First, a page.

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The Perfections developed in Daily Life, Ch 10, no 4.

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  • Nina van Gorkom
    Dear friends, Further on we read: “Upon the Enlightened Ones, the Blessed Ones, who see thus, ‘I have crossed over and the world has not crossed over; I am
    Message 1 of 1 , Dec 29, 2012
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      Dear friends,

      Further on we read:

      �Upon the Enlightened Ones, the Blessed Ones, who see thus, �I have
      crossed over and the world has not crossed over; I am liberated and
      the world is not liberated; I am controlled and the world is
      uncontrolled; I am at peace and the world is not at peace; I am
      comforted and the world is comfortless; I am extinguished and the
      world is unextinguished; I, having crossed over, can bring across; I,
      being liberated, can liberate; I, being controlled, can teach
      control; I, being at peace, can pacify; I, being comforted, can
      comfort; I, being extinguished, can teach extinguishment,� there
      descends the Great Compassion.
      This is the Perfect Ones knowledge of the attainment of the Great
      Compassion.�

      The compassion of a Buddha cannot be fathomed by ordinary people, it
      is unequalled. Out of compassion the Buddha taught people the
      development of right understanding in daily life. The ultimate goal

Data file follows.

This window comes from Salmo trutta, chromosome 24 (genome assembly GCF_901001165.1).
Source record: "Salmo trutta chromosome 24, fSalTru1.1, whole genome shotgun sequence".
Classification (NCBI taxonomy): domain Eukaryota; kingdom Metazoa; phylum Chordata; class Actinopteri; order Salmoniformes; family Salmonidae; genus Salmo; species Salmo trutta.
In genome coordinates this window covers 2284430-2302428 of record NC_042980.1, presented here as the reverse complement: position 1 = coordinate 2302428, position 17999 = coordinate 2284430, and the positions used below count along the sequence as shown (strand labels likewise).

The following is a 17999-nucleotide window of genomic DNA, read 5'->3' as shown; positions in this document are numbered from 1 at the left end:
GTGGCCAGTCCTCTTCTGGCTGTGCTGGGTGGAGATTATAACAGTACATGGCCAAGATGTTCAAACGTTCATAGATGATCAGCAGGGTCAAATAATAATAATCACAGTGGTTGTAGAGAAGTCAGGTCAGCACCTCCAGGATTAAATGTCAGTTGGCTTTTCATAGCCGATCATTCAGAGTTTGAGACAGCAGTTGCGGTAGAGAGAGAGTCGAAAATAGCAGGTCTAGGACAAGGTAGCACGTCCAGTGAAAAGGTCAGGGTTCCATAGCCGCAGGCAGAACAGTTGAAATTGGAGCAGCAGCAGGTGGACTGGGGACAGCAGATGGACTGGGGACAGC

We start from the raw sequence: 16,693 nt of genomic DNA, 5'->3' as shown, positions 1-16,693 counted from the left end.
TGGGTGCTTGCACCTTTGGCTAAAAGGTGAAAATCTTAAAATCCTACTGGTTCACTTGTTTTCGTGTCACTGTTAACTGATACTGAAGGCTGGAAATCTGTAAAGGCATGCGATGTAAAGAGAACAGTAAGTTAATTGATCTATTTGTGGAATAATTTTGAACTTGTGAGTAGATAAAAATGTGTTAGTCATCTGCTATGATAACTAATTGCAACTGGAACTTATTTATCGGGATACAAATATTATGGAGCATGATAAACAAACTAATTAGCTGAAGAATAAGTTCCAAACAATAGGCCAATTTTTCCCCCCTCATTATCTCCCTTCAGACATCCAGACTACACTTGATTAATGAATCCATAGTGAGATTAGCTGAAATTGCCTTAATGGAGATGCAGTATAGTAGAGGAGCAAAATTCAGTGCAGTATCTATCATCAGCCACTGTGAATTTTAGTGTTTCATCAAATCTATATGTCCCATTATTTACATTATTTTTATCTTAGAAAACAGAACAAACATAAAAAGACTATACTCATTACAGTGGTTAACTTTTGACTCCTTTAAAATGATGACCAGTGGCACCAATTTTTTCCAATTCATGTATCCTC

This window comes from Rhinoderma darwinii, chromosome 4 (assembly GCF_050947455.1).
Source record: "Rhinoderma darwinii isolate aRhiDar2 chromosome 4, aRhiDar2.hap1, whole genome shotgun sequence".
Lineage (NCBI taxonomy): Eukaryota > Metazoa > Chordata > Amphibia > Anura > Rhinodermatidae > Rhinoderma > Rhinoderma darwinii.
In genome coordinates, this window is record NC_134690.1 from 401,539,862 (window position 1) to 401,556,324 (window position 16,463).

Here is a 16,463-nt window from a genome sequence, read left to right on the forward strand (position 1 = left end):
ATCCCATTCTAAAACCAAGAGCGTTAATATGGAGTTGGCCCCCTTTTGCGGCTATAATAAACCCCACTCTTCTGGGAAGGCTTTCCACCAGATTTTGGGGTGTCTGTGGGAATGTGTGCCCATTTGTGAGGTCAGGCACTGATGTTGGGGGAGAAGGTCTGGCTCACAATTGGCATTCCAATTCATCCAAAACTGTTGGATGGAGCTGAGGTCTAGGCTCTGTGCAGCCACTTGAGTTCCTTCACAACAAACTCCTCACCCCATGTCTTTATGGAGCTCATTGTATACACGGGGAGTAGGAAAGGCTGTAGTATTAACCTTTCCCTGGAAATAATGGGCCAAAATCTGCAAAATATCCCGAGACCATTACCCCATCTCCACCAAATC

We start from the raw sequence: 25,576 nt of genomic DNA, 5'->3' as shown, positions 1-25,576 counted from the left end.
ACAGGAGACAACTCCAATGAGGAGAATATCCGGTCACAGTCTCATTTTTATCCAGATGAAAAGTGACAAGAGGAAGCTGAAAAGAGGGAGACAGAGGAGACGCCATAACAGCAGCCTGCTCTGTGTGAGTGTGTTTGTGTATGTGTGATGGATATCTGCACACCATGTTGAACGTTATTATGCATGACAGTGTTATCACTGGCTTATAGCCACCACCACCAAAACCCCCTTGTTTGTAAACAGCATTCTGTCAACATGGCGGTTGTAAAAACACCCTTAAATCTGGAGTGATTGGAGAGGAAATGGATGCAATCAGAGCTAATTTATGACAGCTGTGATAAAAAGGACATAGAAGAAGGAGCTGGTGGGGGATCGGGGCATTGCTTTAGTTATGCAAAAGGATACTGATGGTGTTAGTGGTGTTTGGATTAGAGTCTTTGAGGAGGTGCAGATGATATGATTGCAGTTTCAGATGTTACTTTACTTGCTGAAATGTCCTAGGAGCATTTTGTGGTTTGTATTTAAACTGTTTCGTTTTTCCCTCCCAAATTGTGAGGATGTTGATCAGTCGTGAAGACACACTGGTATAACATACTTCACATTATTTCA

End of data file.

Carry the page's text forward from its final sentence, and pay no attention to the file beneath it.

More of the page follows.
cannot be reached in one life, but even when right understanding just
      begins to develop we come to know things we did not know before. We
      discover many defilements and also learn to know the more subtle
      ones. Instead of being distressed about them we can be grateful to
      the Buddha who taught us the wisdom which can eradicate them. When we
      come to realize our defilements we may remember at once that this is
      due to the Buddha�s teachings and then there can be recollection of
      the qualities of the Buddha (Buddhanussati). Also a moment of
      gratefulness to the Buddha is a conditioned moment and it can be
      object of mindfulness so that it can be known as not self.

      We read in the �Discourse on the Simile of the Cloth� (Middle Length
      Sayings I, no. 7) that the Buddha speaks about the defilements of the
      mind which are: greed, covetousness, malevolence, anger, malice,
      hypocrisy, spite, envy, stinginess, deceit, treachery, obstinacy,
      impetuosity, arrogance, pride, conceit and indolence. When the monk
      knows them as they are he can get rid of them. The text states:

      �When, monks, the monk thinks that greed and covetousness is a
      defilement of the mind... that indolence is a defilement of the mind,
      and having known it thus, the defilement of the mind that is
      indolence is got rid of, he becomes possessed of unwavering
      confidence in the Awakened One and thinks: �Thus indeed is he the
      Lord, perfected, wholly self-awakened, endowed with knowledge and
      right conduct, well-farer, knower of the worlds, incomparable
      charioteer of men to be tamed, teacher of devas and mankind, the
      Awakened One, the Lord.� �

      We read that some people attained arahatship by making the
      Recollection of the Buddha their object of meditation, but they could
      not attain it without developing satipatth�na in daily life.

      ******
      Nina.





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